Nianci Phang giving an insight into the home and health industry

To end the first hour of the webinar, she enlightened the participants on Alibaba’s current solutions for Malaysian SMEs to compete in the digital world. For this, Nianci Phang introduced the Alibaba Global Gold Supplier Membership (GGS). In essence, it is a premium membership account for SMEs who will receive several unique functions such as their own distinct storefront, increased exposure, data-driven marketing schemes and wider business opportunities. She also mentioned that those SMEs can get a few benefits from having a gold account instead of a normal, basic account. These benefits include differentiation from the competition, international brand recognition because of Alibaba’s globally known reputation, and the ability to create trust easily due to having a verified account. Nianci Phang ultimately ended her part by advertising Alibaba’s Super September sale.

The second and final speaker of the day, Dr Hen, discussed the topic “Cross-border E-commerce: Opportunities and Challenges”. After briefly introducing himself, he compared the impact of Covid-19 on Malaysia’s export and import trade from 2018 to the present year. Speaking on this, he said, “Due to the pandemic, there have been disruptions to the regional and global supply chains. The national social distancing rule has also affected exports as production operations have been halted. Also, there have been slowdowns in foreign direct investments (FDI), not to mention disruptions in transportation and logistics services which has led to general increases in domestic and international transaction costs. Lastly, there has been a rise in export restrictions among its major trading partners.” There were several other areas that he touched on as well, including changing purchasing behaviours and increase in business innovation.

Dr Hen explaining Malaysia’s export and import growth

Dr Hen continued the talk by analysing cross-border e-commerce also known as international online trade. It consists of the selling or purchasing of products via online shops across national borders. After sharing a few statistics detailing the growth of Malaysia’s cross-border e-commerce market and Malaysian cross-border e-commerce shopping frequency and motivation, he focused on the other side of the coin, which is about the cross-border e-commerce for sellers instead. According to Dr Hen, there are five advantages of cross-border e-commerce for sellers; a global reach, wider engagement, increased revenue, better opportunity to seize the potential of different product ranges, and a highly competitive market.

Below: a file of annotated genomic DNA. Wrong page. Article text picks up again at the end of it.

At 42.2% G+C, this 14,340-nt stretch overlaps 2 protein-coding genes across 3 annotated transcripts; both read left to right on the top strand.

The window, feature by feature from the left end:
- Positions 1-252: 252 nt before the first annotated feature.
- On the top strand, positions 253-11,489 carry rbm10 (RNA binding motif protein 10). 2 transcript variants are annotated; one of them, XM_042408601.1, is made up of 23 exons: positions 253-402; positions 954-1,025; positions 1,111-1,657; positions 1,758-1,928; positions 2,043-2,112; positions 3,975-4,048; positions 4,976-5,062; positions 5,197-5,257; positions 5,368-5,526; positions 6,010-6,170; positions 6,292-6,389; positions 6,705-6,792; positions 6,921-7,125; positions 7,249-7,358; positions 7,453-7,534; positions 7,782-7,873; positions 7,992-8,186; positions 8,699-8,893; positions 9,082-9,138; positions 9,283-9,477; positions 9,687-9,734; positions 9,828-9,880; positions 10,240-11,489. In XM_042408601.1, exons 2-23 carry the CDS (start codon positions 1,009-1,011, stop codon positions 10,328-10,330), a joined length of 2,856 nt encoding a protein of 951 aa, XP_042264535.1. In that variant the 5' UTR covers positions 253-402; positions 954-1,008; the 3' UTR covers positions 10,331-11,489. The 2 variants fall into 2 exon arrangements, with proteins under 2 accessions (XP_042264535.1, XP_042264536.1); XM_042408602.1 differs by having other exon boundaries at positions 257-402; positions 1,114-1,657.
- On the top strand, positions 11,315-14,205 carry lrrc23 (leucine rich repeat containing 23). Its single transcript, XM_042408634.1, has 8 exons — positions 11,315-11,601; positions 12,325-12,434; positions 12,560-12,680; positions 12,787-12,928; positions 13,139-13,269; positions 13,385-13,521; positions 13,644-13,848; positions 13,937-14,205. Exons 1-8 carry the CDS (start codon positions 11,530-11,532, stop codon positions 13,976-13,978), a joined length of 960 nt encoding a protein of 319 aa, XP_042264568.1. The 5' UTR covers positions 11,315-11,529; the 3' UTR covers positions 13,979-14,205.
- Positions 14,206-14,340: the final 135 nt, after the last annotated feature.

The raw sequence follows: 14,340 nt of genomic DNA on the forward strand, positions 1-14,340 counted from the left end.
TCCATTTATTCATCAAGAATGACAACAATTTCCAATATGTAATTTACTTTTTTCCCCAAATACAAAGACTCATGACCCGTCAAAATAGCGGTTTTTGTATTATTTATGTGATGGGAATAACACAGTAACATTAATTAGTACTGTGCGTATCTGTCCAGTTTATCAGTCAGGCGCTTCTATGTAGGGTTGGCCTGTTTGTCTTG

Nearing the end of the two-hour talk, Dr Hen emphasised on the challenges of cross-border e-commerce from the perspective of a seller and the customs department. “Once again, there are four challenges, one of which is the language barrier. Since the seller is selling in another country, they could encounter difficulties in communicating with the locals, especially if the country is one that does not have English as a mother tongue. There is also the point of shipping concerns, as online sellers might sometimes have problems in shipping products out to consumers in different countries, and this challenge alone can force them to direct their attention to a local market. Marketing complications is another issue. Because many e-commerce businesses fail to grip a better understanding on a country’s local or cultural preferences, they use ineffective marketing strategies, which leads to their failure to reach a worldwide market. Finally, legal regulations can prove to be a big problem, as some countries’ laws and regulations can make life tougher for online merchants to reach a global audience,” said Dr Hen.  On the other hand, he added some of the difficulties from the perspective of the customs agents, some of which are incorrect tariff classification, inaccurate description of goods, loss of revenue and increased risk of restricted goods entering the country.

Dr Hen discussing the challenges of cross-border e-commerce

Dr Hen ended his presentation by briefly addressing the following topics; the six thrust areas of the National e-commerce strategic roadmap, the 12 programmes of the said strategic roadmap, Malaysia’s Digital Free Trade Zone (DFTZ), and the power of social media influencers in e-commerce.

The talk was concluded with an extensive yet insightful Q&A session.

First row, first from left, middle & second from right: Dr Wong, Nianci Phang and Dr Hen with the participants